So, back to my story. In January 2013 I started my transformation with Jamie Eason’s Live Fit program. This program was great to start with because it planned out my workouts for me. I didn’t follow the nutrition plan because I felt confident doing this part on my own. In April 2013 I met Josh, my now husband, and he introduced me to powerlifting, something I do regularly now. My current program centers around three compound exercises (exercises that require several muscle groups working at once): squats, deadlifts and bench press. I also incorporate accessory exercises (exercises that support the main lift and help develop the muscles required for that lift) into my workouts. I add HIIT (High Intensity Interval Training) and LISS (Low Intensity Steady State) cardio into my workouts as time permits and depending on my energy level that day. My nutrition plan includes tracking my macronutrients (proteins, fats, carbohydrates) – I have calculated these in ratios specific to me and my goals and have based them off of scientific studies and sports nutrition recommendations. I eat enough protein to support muscle repair and growth and no more than what is necessary and scientifically proven to be useful. I definitely don’t skimp on carbohydrates because they are my body’s primary source of energy and help fuel my workouts. For some of you, some of these terms are completely foreign to you and that’s okay. Counting macronutrients may seem overwhelming to you and that’s okay too. Most people trying to simply live a healthier lifestyle don’t have to get this detailed with their diet and my choice of exercise isn’t the only way for someone to reach their fitness goals. I’m just sharing my story, so stay with me here.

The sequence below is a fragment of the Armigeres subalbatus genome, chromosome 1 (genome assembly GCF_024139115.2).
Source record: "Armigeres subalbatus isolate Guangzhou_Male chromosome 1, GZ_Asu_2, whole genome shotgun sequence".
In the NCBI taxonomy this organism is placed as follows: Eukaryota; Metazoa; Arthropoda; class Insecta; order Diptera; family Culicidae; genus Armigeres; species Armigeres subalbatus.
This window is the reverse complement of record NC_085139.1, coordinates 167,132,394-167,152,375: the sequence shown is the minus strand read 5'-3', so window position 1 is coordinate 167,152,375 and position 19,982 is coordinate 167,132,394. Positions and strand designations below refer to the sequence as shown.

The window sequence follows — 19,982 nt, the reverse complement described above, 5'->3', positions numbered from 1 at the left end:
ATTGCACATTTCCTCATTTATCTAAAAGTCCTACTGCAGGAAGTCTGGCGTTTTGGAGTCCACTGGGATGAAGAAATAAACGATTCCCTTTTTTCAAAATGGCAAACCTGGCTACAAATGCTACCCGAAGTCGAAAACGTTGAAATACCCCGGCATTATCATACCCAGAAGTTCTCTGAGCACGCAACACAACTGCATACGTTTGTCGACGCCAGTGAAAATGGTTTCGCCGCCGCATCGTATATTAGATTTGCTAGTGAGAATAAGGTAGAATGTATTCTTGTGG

I eat wholesome foods the majority of the time and allow myself to have treats as I please. There is no food that is off limits. I have learned to make healthier choices when it comes to what some might call “bad foods” by making them at home or choosing restaurants that have a healthier take on these items. I don’t feel deprived of anything because there isn’t one thing that I completely restrict from my diet.
It’s a freeing and empowering feeling.
Here I am in 2012:
Emotional eater; No self-control; Instant gratification; Unrealistic; Insecure; Handicapped; Able to perform highly in every aspect of her life, while failing to care for her health
And now, in 2015:
Educated; Confident; Strong – inside and out; Loving herself by eating well, living well, exercising, and growing in her spirituality; Delayed gratification; Self-control
I hope that my story inspires you. My core purpose for this blog is to empower people by educating them with science-based nutrition information. It’s true that this field is always growing and changing and new research is coming out all the time – but it is also true that there is a lot of information out there that could actually harm you rather than help you, specifically when it comes to weight loss. I am here to help, so if you ever have any questions, please ask!